Results for 'Antoni van Leeuwenhoek'

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  1.  3
    222 Name Index I Isaiah (Bible), 30 J.Harold Joachim, Louis de La Forge, Jean Le Clerc, Antoni van Leeuwenhoek & Antoine Le Grand - 2011 - In Smith Justin & Fraenkel Carlos (eds.), The Rationalists. Springer/Synthese. pp. 221.
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  2.  6
    Antoni van Leeuwenhoek, His Images and Draughtsmen.Sietske Fransen - 2019 - Perspectives on Science 27 (3):485-544.
    This article provides, for the first time, an overview of all images sent by the Dutch microscopist Antoni van Leeuwenhoek to the Royal Society during their fifty-year long correspondence. Analyses of the images and close reading of the letters have led to an identification of three periods in which Leeuwenhoek worked together with artists. The first period is characterized by the work of several draughtsmen as well as Leeuwenhoek’s own improving attempts to depict his observations. In (...)
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  3.  19
    Seventeenth Century - L. C. Palm and H. A. M. Snelders , Antoni van Leeuwenhoek 1632–1723. Amsterdam: Rodopi, 1983. Pp. 212. ISBN 90-6203-824-7. [REVIEW]A. Hall - 1984 - British Journal for the History of Science 17 (1):115-116.
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  4.  14
    De identificatie van een zilveren microscoopje van Antoni van Leeuwenhoek.Tiemen Cocquyt - 2016 - Studium : Revue D’Histoire des Sciences Et des Universités 8 (4):198.
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  5.  7
    The Collected Letters of Antoni van Leeuwenhoek: The Complete Works of Van Leeuwenhoek, Issued and Annotated Under the Auspices of the Leeuwenhoek-Commission of the Royal Netherlands Academy of Arts and Sciences. Volume XII: 1696-1699Antoni van Leeuwenhoek L. C. Palm. [REVIEW]Harold J. Cook - 1992 - Isis 83 (1):132-133.
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  6.  7
    Alle de Brieven van Antoni van Leeuwenhoek . Volume VI. 1686-1687. Antoni Van Leeuwenhoek, Dutch Scientists.J. Lorch - 1963 - Isis 54 (3):424-426.
  7.  6
    Antoni van Leeuwenhoek, 1632-1723: L'exercise du regard. Philippe Boutibonnes.Lodewijk Palm - 1996 - Isis 87 (4):728-729.
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  8.  6
    Alle de Brieven van Antoni van Leeuwenhoek: The Collected Letters of Antoni van LeeuwenhoekAntoni van Leeuwenhoek L. C. Palm.Marianne Winder - 1982 - Isis 73 (2):315-315.
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  9.  7
    The Collected Letters of Antoni van Leeuwenhoek by Antoni Van Leeuwenhoek[REVIEW]George Sarton - 1950 - Isis: A Journal of the History of Science 41:116-117.
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  10.  5
    The Collected Letters of Antoni van Leeuwenhoek. Volume 13: 1700-1701. Antoni van Leeuwenhoek, L. C. Palm.Karl-Heinz Leven - 1996 - Isis 87 (4):729-730.
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  11.  4
    Alle de Brieven van Antoni van Leeuwenhoek . Volume VI. 1686-1687 by Antoni Van Leeuwenhoek; Dutch Scientists. [REVIEW]J. Lorch - 1963 - Isis: A Journal of the History of Science 54:424-426.
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  12.  3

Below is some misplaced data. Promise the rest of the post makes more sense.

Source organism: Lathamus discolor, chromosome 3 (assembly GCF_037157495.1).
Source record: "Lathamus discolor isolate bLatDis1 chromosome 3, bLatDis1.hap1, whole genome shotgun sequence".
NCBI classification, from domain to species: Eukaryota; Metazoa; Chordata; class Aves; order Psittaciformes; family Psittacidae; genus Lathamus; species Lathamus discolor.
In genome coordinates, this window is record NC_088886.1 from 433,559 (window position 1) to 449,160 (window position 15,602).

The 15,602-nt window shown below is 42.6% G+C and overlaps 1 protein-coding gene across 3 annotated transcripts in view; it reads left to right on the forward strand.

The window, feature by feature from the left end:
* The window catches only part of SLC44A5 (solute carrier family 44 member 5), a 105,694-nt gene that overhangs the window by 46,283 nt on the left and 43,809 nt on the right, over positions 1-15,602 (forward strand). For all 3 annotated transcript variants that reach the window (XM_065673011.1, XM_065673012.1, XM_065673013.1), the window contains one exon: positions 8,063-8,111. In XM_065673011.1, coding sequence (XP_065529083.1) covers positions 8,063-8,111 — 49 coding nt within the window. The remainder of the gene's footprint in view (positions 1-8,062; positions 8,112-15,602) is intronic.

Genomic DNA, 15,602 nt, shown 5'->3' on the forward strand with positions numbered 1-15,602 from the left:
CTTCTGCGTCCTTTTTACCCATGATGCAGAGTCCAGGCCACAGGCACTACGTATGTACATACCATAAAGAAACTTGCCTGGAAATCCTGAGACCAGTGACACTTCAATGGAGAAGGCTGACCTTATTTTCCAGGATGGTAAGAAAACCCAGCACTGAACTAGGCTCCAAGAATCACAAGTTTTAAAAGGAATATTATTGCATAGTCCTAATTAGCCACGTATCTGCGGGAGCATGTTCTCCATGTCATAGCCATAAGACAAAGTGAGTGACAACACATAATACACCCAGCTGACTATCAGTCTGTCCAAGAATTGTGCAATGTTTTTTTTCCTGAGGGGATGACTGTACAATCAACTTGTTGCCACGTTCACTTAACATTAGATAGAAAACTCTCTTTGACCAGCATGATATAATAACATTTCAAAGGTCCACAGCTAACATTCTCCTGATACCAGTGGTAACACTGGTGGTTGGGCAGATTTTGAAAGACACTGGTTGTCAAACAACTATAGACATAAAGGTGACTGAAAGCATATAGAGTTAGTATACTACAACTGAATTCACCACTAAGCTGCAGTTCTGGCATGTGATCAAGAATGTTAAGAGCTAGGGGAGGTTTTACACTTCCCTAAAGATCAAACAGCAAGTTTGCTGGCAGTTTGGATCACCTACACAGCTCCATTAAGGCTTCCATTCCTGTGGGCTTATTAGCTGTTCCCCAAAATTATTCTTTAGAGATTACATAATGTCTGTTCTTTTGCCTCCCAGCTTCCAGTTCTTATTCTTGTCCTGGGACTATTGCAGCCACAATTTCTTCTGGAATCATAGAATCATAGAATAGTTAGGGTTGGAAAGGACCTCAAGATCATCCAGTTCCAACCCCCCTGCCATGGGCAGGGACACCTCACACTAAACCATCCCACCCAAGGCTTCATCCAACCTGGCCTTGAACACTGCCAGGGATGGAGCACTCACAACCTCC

Collected Letters by Antoni van Leeuwenhoek; Committee of Dutch Scientists. [REVIEW]I. Cohen - 1959 - Isis: A Journal of the History of Science 50:278-279.
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  13.  1
    The Collected Letters of Antoni van Leeuwenhoek. Antoni van Leeuwenhoek.George Sarton - 1940 - Isis 32 (2):360-361.
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  14. The Collected Letters of Antoni van Leeuwenhoek by Antoni van Leeuwenhoek[REVIEW]George Sarton - 1940 - Isis: A Journal of the History of Science 32:360-361.
     
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  15. The Collected Letters of Antoni van LeeuwenhoekAntoni Van Leeuwenhoek.George Sarton - 1950 - Isis 41 (1):116-117.
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  16. Carteggio Croce-Antoni.Benedetto Croce, Carlo Antoni, Marcello Mustè & Istituto Italiano Per Gli Studi Storici - 1996
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  17. De Stem van de St (r) aat.Samenvatting van - forthcoming - Res Publica.
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  18.  13
    Antony van Leeuwenhoek's Microscopes and Other Scientific Instruments: New Information From the Delft Archives.Huib J. Zuidervaart & Douglas Anderson - 2016 - Annals of Science 73 (3):257-288.
    SUMMARYThis paper discusses the scientific instruments made and used by the microscopist Antony van Leeuwenhoek. The immediate cause of our study was the discovery of an overlooked document from the Delft archive: an inventory of the possessions that were left in 1745 after the death of Leeuwenhoek's daughter Maria. This list sums up which tools and scientific instruments Leeuwenhoek possessed at the end of his life, including his famous microscopes. This information, combined with the results of earlier (...)
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  19.  10
    Measuring the Invisible World. The Life and Works of Antoni van LeeuwenhoekA. Schierbeek.C. B. Van Niel - 1961 - Isis 52 (1):120-122.
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  20.  5
    Letter From G. Bidloo to Anthony van Leeuwenhoek About the Animals Which Are Sometimes Found in the Liver of Sheep and Other Beasts by J. Jansen. [REVIEW]John Farley - 1973 - Isis: A Journal of the History of Science 64:552-552.
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  21.  4
    Collected LettersAntoni van Leeuwenhoek Committee of Dutch Scientists.I. Bernard Cohen - 1959 - Isis 50 (3):278-279.
  22.  3